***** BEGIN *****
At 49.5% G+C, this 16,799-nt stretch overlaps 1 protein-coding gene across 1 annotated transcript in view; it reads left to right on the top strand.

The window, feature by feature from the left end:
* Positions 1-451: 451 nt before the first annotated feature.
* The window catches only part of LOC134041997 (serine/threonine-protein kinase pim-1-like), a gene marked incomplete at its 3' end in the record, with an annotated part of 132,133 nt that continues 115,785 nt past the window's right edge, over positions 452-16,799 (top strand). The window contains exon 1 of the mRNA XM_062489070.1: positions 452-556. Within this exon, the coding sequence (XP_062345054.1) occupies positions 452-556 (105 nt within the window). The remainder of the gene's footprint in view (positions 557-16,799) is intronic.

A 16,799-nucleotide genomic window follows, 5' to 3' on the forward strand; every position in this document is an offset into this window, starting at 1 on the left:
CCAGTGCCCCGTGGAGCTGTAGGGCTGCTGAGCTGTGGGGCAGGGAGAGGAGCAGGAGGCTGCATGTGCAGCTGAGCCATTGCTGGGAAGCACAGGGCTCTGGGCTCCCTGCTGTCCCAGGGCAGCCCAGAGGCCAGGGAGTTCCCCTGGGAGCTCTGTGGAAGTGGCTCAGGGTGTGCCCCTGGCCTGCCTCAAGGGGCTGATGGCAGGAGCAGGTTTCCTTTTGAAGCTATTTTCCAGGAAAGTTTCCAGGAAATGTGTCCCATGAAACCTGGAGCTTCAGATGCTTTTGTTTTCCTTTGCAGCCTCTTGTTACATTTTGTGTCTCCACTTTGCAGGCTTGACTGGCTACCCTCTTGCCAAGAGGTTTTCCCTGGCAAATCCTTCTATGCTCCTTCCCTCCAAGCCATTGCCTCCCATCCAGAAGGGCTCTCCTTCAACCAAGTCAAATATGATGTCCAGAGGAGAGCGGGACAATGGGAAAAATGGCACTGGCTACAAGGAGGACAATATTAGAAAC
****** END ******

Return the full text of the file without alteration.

At 49.5% G+C, this 16,799-nt stretch overlaps 1 protein-coding gene across 1 annotated transcript in view; it reads left to right on the top strand.

The window, feature by feature from the left end:
* Positions 1-451: 451 nt before the first annotated feature.
* The window catches only part of LOC134041997 (serine/threonine-protein kinase pim-1-like), a gene marked incomplete at its 3' end in the record, with an annotated part of 132,133 nt that continues 115,785 nt past the window's right edge, over positions 452-16,799 (top strand). The window contains exon 1 of the mRNA XM_062489070.1: positions 452-556. Within this exon, the coding sequence (XP_062345054.1) occupies positions 452-556 (105 nt within the window). The remainder of the gene's footprint in view (positions 557-16,799) is intronic.

A 16,799-nucleotide genomic window follows, 5' to 3' on the forward strand; every position in this document is an offset into this window, starting at 1 on the left:
CCAGTGCCCCGTGGAGCTGTAGGGCTGCTGAGCTGTGGGGCAGGGAGAGGAGCAGGAGGCTGCATGTGCAGCTGAGCCATTGCTGGGAAGCACAGGGCTCTGGGCTCCCTGCTGTCCCAGGGCAGCCCAGAGGCCAGGGAGTTCCCCTGGGAGCTCTGTGGAAGTGGCTCAGGGTGTGCCCCTGGCCTGCCTCAAGGGGCTGATGGCAGGAGCAGGTTTCCTTTTGAAGCTATTTTCCAGGAAAGTTTCCAGGAAATGTGTCCCATGAAACCTGGAGCTTCAGATGCTTTTGTTTTCCTTTGCAGCCTCTTGTTACATTTTGTGTCTCCACTTTGCAGGCTTGACTGGCTACCCTCTTGCCAAGAGGTTTTCCCTGGCAAATCCTTCTATGCTCCTTCCCTCCAAGCCATTGCCTCCCATCCAGAAGGGCTCTCCTTCAACCAAGTCAAATATGATGTCCAGAGGAGAGCGGGACAATGGGAAAAATGGCACTGGCTACAAGGAGGACAATATTAGAAAC